Rocket Science and Human Factors: 2 Key Insights That Helped Us Succeed in Our Use of Predictive Analytics to Drive Better Claim Outcomes

Dr. Gary Anderberg PhD, SVP Claim Analytics, Gallagher Bassett Services, Inc. And Sandip Chatterjee, VP Product Development, Gallagher Bassett Services, Inc.

Dr. Gary Anderberg PhD, SVP Claim Analytics, Gallagher Bassett Services, Inc.

Predictive Analytics (PA) is not new to the insurance industry. Actuaries and underwriters have been using it for years to model the cost of risk and make premium decisions. The advent of big data, easy access to multiple data sources, cheap computing power, and ready access to multiple advanced modeling algorithms are bringing new predictive applications to other areas of the industry. Our topic is applying these new techniques to claims management.

"Our goal was to put a radically improved, more accurate analytic process behind the simple reserve advice our old system had been providing"

The following five step approach, starting with the question of “What is the business problem we are trying to solve and Why?” works well for any predictive analytics initiative that you may be thinking of pursuing in your organization.

We will touch on two keys to success in any predictive analytics initiative focused on the claims management process. They are:

1. Feature Engineering part of data pre-processing (Step 2- Data & Prep)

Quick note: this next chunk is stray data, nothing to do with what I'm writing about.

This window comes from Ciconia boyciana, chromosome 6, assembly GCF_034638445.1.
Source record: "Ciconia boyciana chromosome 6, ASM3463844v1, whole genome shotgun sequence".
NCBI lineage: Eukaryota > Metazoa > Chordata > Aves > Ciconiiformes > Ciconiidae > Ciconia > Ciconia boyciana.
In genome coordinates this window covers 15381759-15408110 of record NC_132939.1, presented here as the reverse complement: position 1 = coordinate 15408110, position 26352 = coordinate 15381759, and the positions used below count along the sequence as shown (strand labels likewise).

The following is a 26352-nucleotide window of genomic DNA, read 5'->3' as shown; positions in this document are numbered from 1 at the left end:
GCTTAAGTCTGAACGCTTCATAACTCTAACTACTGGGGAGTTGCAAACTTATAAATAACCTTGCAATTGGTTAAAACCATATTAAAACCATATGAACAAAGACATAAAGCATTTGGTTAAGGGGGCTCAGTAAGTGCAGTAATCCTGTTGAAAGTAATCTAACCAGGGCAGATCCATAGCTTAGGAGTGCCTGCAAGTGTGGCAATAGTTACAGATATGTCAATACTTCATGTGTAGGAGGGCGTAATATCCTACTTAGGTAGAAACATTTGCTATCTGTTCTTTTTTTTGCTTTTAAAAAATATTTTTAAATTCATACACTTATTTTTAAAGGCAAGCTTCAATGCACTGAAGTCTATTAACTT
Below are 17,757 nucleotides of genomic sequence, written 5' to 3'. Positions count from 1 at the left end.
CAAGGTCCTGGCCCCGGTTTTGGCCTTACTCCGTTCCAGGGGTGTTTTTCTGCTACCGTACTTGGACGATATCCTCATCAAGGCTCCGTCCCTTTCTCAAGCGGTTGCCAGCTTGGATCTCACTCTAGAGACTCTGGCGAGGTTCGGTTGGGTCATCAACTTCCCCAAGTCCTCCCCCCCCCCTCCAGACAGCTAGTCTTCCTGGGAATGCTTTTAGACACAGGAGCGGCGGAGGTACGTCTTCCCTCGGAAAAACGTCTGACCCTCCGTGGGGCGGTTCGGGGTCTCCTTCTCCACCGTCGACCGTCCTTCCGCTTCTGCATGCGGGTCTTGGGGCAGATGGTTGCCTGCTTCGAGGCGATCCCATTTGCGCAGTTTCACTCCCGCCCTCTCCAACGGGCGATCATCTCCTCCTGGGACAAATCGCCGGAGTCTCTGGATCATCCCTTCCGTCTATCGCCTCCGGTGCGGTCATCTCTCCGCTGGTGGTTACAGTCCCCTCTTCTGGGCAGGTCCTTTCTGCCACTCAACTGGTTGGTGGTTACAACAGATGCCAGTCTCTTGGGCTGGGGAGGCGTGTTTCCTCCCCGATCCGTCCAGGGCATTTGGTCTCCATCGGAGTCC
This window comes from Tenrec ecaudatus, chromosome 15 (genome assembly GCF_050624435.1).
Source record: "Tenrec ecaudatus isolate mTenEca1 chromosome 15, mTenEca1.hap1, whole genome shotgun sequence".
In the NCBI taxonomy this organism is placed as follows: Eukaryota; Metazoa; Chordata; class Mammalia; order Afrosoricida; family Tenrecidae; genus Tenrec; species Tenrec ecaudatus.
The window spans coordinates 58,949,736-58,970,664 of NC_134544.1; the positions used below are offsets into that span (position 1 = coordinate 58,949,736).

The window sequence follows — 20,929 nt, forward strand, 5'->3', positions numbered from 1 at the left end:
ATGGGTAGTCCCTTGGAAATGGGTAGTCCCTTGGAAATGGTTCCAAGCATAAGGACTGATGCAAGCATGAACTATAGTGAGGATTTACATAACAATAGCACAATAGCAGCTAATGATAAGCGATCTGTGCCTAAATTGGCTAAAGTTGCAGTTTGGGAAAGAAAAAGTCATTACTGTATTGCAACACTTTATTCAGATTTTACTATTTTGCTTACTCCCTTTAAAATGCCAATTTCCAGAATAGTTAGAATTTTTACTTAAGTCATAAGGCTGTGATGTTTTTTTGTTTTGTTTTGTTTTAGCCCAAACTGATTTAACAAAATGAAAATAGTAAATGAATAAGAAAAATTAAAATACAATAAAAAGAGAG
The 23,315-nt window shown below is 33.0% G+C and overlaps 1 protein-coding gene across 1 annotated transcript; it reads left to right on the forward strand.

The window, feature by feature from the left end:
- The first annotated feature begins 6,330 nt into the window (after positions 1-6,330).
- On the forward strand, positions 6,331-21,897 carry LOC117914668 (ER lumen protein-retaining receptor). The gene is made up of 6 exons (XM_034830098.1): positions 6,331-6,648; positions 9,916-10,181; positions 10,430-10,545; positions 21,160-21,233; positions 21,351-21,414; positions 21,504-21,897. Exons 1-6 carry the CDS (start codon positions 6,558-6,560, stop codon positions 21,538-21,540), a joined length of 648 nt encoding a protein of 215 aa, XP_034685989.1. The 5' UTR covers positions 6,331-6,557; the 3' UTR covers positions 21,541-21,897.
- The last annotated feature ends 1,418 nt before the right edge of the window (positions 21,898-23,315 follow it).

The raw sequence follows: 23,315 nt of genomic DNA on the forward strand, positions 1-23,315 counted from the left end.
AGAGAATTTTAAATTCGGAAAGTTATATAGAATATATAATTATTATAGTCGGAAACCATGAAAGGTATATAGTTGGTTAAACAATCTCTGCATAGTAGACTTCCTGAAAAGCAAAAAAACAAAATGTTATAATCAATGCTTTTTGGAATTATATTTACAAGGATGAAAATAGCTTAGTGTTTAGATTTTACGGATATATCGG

2. Designing interfaces to share model results that meet the needs of specific user groups (Step 3- Workflow Integration)

Feature engineering is the process of transforming and extracting (engineering) features from the data/variables to drive higher accuracy and precision in the model outputs. It may be one of the best kept secrets in the world of PA. The data transformation aspect of Feature Engineering shows up in other areas of data analysis. A common application example is the use of log transformation to adjust for skewness.

Sandip Chatterjee, VP Product Development, Gallagher Bassett Services, Inc.

The process of feature extraction, also commonly known as “variable creation”, involves creating new variables/features from existing data. An example from the world of Workers Comp (WC) claims management is the concept of “Lag” (Lag = Accident Report Date–Accident Occurrence Date). Anyone who has handled a WC claim knows the importance of understanding the drivers behind the lag and how it may impact the overall outcome of the claim.

Feature engineering cannot be done in a vacuum and requires collaboration between domain experts and the PA team. This collaboration and the partnership play an important role in providing credibility to the model output and driving adoption during a pilot or broader rollout.

Software to Wetware

In our quest for improved model accuracy and precision using Feature Engineering, we cannot forget that while computers do some things better than the operating system we call Homo sapiens, V 1.0; one of the tasks they don’t do all that well, left to themselves, is to communicate effectively with humans. Building the right user interfaces, the human factors engineering, is a daunting task. Some of the questions that need answering include:

1. What are the model outputs? Are they easy to understand/interpret?
2. How are the model outputs displayed to the user? Is it going to contradict anything that is already in place or add to alert fatigue?
3. How do we drive the desired change in behavior?